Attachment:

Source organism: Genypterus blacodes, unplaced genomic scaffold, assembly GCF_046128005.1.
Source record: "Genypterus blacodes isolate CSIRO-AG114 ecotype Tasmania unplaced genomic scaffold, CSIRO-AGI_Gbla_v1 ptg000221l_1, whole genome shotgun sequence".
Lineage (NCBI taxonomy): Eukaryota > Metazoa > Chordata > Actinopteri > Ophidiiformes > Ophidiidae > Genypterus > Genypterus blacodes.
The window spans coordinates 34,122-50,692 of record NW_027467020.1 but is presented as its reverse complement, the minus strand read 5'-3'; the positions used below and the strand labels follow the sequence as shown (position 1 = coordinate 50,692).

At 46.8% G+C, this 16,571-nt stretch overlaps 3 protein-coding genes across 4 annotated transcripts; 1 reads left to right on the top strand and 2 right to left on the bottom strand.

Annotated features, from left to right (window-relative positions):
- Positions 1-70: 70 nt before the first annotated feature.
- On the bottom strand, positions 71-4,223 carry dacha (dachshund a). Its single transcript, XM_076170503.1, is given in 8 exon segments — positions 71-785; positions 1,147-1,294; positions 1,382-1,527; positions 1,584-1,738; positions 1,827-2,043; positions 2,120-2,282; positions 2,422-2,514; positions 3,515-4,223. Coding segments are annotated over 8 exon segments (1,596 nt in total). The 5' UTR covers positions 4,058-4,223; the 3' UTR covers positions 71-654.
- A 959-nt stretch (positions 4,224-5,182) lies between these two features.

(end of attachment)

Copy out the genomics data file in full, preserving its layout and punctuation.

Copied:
Source organism: Genypterus blacodes, unplaced genomic scaffold, assembly GCF_046128005.1.
Source record: "Genypterus blacodes isolate CSIRO-AG114 ecotype Tasmania unplaced genomic scaffold, CSIRO-AGI_Gbla_v1 ptg000221l_1, whole genome shotgun sequence".
Lineage (NCBI taxonomy): Eukaryota > Metazoa > Chordata > Actinopteri > Ophidiiformes > Ophidiidae > Genypterus > Genypterus blacodes.
The window spans coordinates 34,122-50,692 of record NW_027467020.1 but is presented as its reverse complement, the minus strand read 5'-3'; the positions used below and the strand labels follow the sequence as shown (position 1 = coordinate 50,692).

At 46.8% G+C, this 16,571-nt stretch overlaps 3 protein-coding genes across 4 annotated transcripts; 1 reads left to right on the top strand and 2 right to left on the bottom strand.

Annotated features, from left to right (window-relative positions):
- Positions 1-70: 70 nt before the first annotated feature.
- On the bottom strand, positions 71-4,223 carry dacha (dachshund a). Its single transcript, XM_076170503.1, is given in 8 exon segments — positions 71-785; positions 1,147-1,294; positions 1,382-1,527; positions 1,584-1,738; positions 1,827-2,043; positions 2,120-2,282; positions 2,422-2,514; positions 3,515-4,223. Coding segments are annotated over 8 exon segments (1,596 nt in total). The 5' UTR covers positions 4,058-4,223; the 3' UTR covers positions 71-654.
- A 959-nt stretch (positions 4,224-5,182) lies between these two features.